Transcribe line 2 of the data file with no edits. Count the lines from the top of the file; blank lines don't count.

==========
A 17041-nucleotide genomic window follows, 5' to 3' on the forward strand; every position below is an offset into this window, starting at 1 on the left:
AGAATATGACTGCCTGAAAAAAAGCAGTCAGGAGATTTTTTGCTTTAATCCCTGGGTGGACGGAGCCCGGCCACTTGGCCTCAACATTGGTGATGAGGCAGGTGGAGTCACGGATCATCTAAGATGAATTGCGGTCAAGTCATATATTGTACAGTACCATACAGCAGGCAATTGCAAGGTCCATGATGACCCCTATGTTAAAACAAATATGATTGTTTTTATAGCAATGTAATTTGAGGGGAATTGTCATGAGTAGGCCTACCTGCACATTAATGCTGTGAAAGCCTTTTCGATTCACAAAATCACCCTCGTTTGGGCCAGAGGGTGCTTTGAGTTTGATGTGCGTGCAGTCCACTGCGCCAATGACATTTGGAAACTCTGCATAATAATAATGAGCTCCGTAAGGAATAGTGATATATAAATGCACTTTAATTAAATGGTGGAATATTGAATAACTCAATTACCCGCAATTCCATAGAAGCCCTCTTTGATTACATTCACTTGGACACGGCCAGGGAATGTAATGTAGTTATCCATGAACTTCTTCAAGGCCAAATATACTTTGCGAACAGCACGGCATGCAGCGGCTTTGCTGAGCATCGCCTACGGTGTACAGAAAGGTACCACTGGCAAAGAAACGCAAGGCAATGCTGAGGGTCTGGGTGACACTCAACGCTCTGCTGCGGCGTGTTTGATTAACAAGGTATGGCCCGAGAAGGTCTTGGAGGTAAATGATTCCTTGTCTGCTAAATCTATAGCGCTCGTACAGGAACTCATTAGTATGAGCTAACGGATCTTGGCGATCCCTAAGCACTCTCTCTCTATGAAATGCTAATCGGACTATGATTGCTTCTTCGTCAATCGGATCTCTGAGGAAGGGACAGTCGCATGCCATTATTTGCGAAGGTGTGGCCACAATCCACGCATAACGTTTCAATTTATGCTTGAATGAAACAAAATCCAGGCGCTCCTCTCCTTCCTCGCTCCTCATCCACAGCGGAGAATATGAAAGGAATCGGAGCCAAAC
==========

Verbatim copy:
AGAATATGACTGCCTGAAAAAAAGCAGTCAGGAGATTTTTTGCTTTAATCCCTGGGTGGACGGAGCCCGGCCACTTGGCCTCAACATTGGTGATGAGGCAGGTGGAGTCACGGATCATCTAAGATGAATTGCGGTCAAGTCATATATTGTACAGTACCATACAGCAGGCAATTGCAAGGTCCATGATGACCCCTATGTTAAAACAAATATGATTGTTTTTATAGCAATGTAATTTGAGGGGAATTGTCATGAGTAGGCCTACCTGCACATTAATGCTGTGAAAGCCTTTTCGATTCACAAAATCACCCTCGTTTGGGCCAGAGGGTGCTTTGAGTTTGATGTGCGTGCAGTCCACTGCGCCAATGACATTTGGAAACTCTGCATAATAATAATGAGCTCCGTAAGGAATAGTGATATATAAATGCACTTTAATTAAATGGTGGAATATTGAATAACTCAATTACCCGCAATTCCATAGAAGCCCTCTTTGATTACATTCACTTGGACACGGCCAGGGAATGTAATGTAGTTATCCATGAACTTCTTCAAGGCCAAATATACTTTGCGAACAGCACGGCATGCAGCGGCTTTGCTGAGCATCGCCTACGGTGTACAGAAAGGTACCACTGGCAAAGAAACGCAAGGCAATGCTGAGGGTCTGGGTGACACTCAACGCTCTGCTGCGGCGTGTTTGATTAACAAGGTATGGCCCGAGAAGGTCTTGGAGGTAAATGATTCCTTGTCTGCTAAATCTATAGCGCTCGTACAGGAACTCATTAGTATGAGCTAACGGATCTTGGCGATCCCTAAGCACTCTCTCTCTATGAAATGCTAATCGGACTATGATTGCTTCTTCGTCAATCGGATCTCTGAGGAAGGGACAGTCGCATGCCATTATTTGCGAAGGTGTGGCCACAATCCACGCATAACGTTTCAATTTATGCTTGAATGAAACAAAATCCAGGCGCTCCTCTCCTTCCTCGCTCCTCATCCACAGCGGAGAATATGAAAGGAATCGGAGCCAAAC